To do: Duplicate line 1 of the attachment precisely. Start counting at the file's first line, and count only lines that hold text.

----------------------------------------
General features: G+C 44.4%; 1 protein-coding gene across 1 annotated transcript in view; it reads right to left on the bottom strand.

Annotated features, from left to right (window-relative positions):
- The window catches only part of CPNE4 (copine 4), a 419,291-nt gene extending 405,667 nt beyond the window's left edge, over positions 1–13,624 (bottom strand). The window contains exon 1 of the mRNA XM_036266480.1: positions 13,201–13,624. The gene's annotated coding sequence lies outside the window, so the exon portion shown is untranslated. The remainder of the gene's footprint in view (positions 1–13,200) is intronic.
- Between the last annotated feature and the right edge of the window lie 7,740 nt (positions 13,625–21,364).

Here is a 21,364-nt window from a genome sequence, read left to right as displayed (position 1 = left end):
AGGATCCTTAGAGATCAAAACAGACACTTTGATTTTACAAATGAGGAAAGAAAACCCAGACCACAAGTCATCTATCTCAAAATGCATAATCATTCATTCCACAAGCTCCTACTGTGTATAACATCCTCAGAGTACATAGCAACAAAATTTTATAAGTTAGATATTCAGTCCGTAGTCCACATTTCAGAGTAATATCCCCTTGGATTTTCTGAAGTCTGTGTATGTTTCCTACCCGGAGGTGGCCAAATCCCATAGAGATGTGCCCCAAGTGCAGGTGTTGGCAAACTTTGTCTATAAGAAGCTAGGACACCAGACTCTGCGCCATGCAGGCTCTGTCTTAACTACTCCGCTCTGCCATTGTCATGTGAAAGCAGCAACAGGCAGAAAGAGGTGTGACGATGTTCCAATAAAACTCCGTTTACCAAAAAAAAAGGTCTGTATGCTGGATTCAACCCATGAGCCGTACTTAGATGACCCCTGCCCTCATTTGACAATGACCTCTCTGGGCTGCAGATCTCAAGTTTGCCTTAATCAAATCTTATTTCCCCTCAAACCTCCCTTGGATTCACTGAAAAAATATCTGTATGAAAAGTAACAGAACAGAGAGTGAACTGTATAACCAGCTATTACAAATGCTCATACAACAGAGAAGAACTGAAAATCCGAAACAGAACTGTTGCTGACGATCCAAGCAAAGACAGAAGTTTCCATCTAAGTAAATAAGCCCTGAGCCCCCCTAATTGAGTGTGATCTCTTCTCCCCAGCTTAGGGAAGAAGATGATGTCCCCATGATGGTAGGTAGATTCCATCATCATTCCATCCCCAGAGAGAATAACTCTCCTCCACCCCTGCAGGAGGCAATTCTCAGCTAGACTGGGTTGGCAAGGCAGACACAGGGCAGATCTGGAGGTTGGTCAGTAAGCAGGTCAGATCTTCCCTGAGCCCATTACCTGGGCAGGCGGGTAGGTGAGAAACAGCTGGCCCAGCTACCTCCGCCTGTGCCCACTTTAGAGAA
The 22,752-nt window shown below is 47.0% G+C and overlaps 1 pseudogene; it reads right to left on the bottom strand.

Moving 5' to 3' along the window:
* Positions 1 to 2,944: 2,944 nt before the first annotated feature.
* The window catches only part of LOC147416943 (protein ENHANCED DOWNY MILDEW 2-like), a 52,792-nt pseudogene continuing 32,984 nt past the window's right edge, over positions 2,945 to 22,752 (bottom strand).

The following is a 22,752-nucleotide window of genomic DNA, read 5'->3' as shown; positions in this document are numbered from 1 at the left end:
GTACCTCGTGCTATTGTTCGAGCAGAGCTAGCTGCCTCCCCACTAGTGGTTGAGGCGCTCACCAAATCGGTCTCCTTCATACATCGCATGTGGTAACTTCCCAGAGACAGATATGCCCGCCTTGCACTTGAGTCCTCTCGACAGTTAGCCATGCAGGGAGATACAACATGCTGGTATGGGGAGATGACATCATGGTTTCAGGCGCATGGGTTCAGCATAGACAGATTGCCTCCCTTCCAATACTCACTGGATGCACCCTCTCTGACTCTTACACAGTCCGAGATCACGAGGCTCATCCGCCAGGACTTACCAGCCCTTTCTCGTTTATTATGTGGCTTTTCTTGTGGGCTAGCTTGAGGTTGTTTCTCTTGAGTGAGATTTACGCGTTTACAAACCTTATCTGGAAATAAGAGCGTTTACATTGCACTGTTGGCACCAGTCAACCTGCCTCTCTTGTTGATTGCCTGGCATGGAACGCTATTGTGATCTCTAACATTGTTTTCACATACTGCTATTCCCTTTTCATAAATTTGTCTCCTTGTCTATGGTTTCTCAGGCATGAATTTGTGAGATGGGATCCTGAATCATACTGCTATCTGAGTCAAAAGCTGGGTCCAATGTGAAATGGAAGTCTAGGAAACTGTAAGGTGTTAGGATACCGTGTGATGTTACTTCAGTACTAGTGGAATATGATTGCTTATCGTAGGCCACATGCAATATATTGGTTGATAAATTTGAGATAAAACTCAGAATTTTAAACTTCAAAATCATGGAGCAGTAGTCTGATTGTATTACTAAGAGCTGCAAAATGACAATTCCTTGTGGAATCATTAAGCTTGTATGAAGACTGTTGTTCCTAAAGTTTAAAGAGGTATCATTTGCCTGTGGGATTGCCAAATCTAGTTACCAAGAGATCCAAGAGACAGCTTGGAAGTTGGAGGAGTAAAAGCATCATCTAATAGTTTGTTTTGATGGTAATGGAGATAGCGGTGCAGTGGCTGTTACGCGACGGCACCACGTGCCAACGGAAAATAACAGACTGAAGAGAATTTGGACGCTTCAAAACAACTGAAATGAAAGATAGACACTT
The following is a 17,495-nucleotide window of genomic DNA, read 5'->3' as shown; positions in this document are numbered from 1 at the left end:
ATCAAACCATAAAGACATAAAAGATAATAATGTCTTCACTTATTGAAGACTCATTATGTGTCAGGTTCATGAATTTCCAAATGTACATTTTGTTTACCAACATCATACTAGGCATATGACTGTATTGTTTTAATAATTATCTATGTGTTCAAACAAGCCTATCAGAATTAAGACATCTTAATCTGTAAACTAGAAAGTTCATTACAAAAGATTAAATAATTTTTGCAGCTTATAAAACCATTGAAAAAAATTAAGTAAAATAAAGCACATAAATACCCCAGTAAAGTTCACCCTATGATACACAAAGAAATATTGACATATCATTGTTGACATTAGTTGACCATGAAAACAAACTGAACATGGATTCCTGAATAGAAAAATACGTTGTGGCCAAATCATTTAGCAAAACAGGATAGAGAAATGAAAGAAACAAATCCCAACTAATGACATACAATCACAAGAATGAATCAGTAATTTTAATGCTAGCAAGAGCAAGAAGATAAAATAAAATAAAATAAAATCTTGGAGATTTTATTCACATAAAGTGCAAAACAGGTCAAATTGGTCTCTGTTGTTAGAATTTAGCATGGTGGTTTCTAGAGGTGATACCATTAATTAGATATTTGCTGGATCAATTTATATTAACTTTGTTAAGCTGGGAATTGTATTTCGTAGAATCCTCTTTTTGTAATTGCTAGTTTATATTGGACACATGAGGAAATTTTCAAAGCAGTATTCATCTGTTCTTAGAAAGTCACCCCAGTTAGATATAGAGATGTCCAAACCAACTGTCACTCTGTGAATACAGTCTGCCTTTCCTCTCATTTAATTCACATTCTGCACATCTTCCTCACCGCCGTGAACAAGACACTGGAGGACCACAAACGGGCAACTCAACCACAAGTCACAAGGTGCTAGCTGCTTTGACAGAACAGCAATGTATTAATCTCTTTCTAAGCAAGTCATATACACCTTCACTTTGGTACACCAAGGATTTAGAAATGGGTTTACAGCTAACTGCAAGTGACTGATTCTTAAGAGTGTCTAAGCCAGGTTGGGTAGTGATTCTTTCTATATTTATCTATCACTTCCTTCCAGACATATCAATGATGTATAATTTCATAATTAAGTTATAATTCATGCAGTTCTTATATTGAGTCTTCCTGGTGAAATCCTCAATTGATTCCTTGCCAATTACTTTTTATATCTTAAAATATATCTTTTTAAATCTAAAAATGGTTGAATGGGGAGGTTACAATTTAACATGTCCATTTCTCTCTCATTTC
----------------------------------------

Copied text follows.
General features: G+C 44.4%; 1 protein-coding gene across 1 annotated transcript in view; it reads right to left on the bottom strand.